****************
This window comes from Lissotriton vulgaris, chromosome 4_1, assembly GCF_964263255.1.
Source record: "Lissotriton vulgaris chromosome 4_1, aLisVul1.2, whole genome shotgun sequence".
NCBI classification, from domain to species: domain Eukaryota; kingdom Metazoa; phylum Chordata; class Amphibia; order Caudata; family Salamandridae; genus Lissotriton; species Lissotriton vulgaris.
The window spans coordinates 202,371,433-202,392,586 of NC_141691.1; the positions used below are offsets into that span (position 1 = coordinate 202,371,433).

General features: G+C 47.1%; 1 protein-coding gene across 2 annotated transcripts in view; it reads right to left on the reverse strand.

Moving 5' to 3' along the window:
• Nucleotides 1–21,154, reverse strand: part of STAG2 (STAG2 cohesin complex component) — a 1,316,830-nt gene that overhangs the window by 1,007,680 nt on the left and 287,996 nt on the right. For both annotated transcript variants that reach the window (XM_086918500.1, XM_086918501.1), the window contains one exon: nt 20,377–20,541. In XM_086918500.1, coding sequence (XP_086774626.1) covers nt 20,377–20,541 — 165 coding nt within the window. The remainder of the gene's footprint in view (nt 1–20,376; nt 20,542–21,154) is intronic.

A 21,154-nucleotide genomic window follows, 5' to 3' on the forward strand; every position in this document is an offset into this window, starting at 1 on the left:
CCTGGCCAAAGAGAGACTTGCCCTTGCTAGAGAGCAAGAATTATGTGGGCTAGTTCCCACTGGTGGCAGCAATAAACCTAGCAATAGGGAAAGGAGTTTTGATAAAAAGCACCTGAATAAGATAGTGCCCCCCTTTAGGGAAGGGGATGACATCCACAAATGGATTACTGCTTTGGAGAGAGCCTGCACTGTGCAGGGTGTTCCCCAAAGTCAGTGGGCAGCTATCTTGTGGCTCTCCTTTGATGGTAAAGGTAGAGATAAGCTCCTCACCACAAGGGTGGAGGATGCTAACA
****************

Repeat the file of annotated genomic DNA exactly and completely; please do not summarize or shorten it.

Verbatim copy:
This window comes from Lissotriton vulgaris, chromosome 4_1, assembly GCF_964263255.1.
Source record: "Lissotriton vulgaris chromosome 4_1, aLisVul1.2, whole genome shotgun sequence".
NCBI classification, from domain to species: domain Eukaryota; kingdom Metazoa; phylum Chordata; class Amphibia; order Caudata; family Salamandridae; genus Lissotriton; species Lissotriton vulgaris.
The window spans coordinates 202,371,433-202,392,586 of NC_141691.1; the positions used below are offsets into that span (position 1 = coordinate 202,371,433).

General features: G+C 47.1%; 1 protein-coding gene across 2 annotated transcripts in view; it reads right to left on the reverse strand.

Moving 5' to 3' along the window:
• Nucleotides 1–21,154, reverse strand: part of STAG2 (STAG2 cohesin complex component) — a 1,316,830-nt gene that overhangs the window by 1,007,680 nt on the left and 287,996 nt on the right. For both annotated transcript variants that reach the window (XM_086918500.1, XM_086918501.1), the window contains one exon: nt 20,377–20,541. In XM_086918500.1, coding sequence (XP_086774626.1) covers nt 20,377–20,541 — 165 coding nt within the window. The remainder of the gene's footprint in view (nt 1–20,376; nt 20,542–21,154) is intronic.

A 21,154-nucleotide genomic window follows, 5' to 3' on the forward strand; every position in this document is an offset into this window, starting at 1 on the left:
CCTGGCCAAAGAGAGACTTGCCCTTGCTAGAGAGCAAGAATTATGTGGGCTAGTTCCCACTGGTGGCAGCAATAAACCTAGCAATAGGGAAAGGAGTTTTGATAAAAAGCACCTGAATAAGATAGTGCCCCCCTTTAGGGAAGGGGATGACATCCACAAATGGATTACTGCTTTGGAGAGAGCCTGCACTGTGCAGGGTGTTCCCCAAAGTCAGTGGGCAGCTATCTTGTGGCTCTCCTTTGATGGTAAAGGTAGAGATAAGCTCCTCACCACAAGGGTGGAGGATGCTAACA